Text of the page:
We're losing the battle against cyber-attacks, despite the best efforts of enterprise. The recent ‘IT Threat Evolution Report' from Kapersky Lab claims the first quarter of this year was one of the highest in cyber-history, with 2.2 billion attacks, double that of the previous year. And yet security spend has never been higher, with Gartner reporting an increase of eight percent per annum.
Upping spend is often the first reaction to a breach. JP Morgan doubled its cyber-security budget following an attack that affected 84 million customers and it's not alone. High profile breaches have seen budgets increased, with a recent study by the Ponemon Institute claiming 61 percent of organisations boosted security spend last year, with the majority going on detection solutions such as endpoint security, IDS/IPS, and SIEM.
Yet there is a clear disparity between spend and the Kapersky report: throwing more money at the problem isn't working. A preference for technical solutions, which are far easier to allocate spend for than the slow burn of organisational change, is partly to blame, as is the board, which has allowed itself to be swayed by the IT department and a desire to appease shareholders. The result? An over investment in solutions geared at stopping cyber-attacks rather than detecting attacks and defending data.
While cyber-security may now be firmly on the agenda at board level, how best to tackle it isn't necessarily understood. BYOD is now rapidly extending the enterprise beyond the point where it can effectively police itself, increasing the attack surface. Attacks are also multi-faceted, leapfrogging from the point of entry into other systems, in a bid to find sensitive data. And they may involve more than one player. With cyber-crime now an international black market, the likelihood is that information on corporate compromises could be bought and sold, with specialist hackers increasing the risk of a successful strike.
Estimates suggest most organisations spend over three quarters of their budget on defensive security measures aimed at keeping attackers out. That leaves just a quarter of the budget to deal with those attacks that are successful. Small wonder, then, that many are now agreeing with the sentiments of James Comey, director of the FBI who said there are two kinds of big companies: those who've been hacked and those who don't know they've been hacked.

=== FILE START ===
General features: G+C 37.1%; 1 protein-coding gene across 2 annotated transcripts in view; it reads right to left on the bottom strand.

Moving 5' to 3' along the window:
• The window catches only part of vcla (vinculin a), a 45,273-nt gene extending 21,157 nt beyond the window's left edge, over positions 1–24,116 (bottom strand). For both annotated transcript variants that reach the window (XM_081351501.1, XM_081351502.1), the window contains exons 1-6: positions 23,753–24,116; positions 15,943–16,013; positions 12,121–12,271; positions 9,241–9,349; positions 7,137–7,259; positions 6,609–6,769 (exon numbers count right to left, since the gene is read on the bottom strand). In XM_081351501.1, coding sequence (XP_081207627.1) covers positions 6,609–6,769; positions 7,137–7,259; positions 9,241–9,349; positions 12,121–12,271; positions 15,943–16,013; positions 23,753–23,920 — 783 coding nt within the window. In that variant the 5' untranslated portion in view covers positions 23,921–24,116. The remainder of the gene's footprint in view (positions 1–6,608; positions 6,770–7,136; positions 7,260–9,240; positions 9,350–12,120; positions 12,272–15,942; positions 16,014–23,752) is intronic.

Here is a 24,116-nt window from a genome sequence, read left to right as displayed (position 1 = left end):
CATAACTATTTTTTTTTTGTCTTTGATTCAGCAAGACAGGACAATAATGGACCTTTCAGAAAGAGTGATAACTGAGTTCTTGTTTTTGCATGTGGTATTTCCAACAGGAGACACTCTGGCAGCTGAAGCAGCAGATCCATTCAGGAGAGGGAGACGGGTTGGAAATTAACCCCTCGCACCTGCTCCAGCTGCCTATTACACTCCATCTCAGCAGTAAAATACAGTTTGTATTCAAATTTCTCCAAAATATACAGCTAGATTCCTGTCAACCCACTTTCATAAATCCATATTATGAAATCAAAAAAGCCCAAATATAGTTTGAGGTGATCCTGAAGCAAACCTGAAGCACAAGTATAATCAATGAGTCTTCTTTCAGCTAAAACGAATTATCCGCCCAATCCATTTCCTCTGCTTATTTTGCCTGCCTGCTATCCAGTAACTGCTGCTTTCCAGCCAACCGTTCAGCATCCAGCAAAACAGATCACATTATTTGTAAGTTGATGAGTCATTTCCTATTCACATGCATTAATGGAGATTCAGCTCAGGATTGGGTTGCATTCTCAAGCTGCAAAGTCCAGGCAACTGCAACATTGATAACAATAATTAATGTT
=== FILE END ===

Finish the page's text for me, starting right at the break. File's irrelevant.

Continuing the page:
Spend can never keep pace with the cyber-threat, therefore it needs to become more focused, more strategic, and seek to protect the most vital asset: data. Rather than trying to fend off what is fast becoming a tidal assault, the board should assume a position of compromise and use risk assessment to focus resource. Strategy needs to look at how to maintain business as usual in the event of a breach through Incident Response but changes must also be made throughout the enterprise to make it harder to find and extract valuable data.
The average time taken to detect a breach is reported to be 229 days during which the attacker has free reign over an enterprise focused on intrusion prevention. Minimising that detection time and whittling it back into single digits has to be the priority but to do so the enterprise needs to think tactically and adopt measures aimed at deflecting, confusing and frustrating the attacker once they're inside. Consider why the business would be attacked, what the attacker would seek to access, and how. Grade data according to its sensitivity and carve-up the network to make it harder to access that data.
The board does have an important role in this, determining and allocating responsibility, overseeing cyber-security strategy and risk management. Evaluation is also key, to determine changes in the threat profile, and the ability of the organisation to continue to respond to actionable intelligence.
By adopting a position of compromise, the enterprise can then begin to focus it's spend and resource far more strategically. Rather than stretching itself to the limits to police an ever-expanding attack surface, the emphasis becomes one of adaptive risk management which aims to reduce exposure. We may have to get used to living with the enemy, but that doesn't mean we can't limit their stay.
Contriubted by James Henry, Consulting Practice Manager, Auriga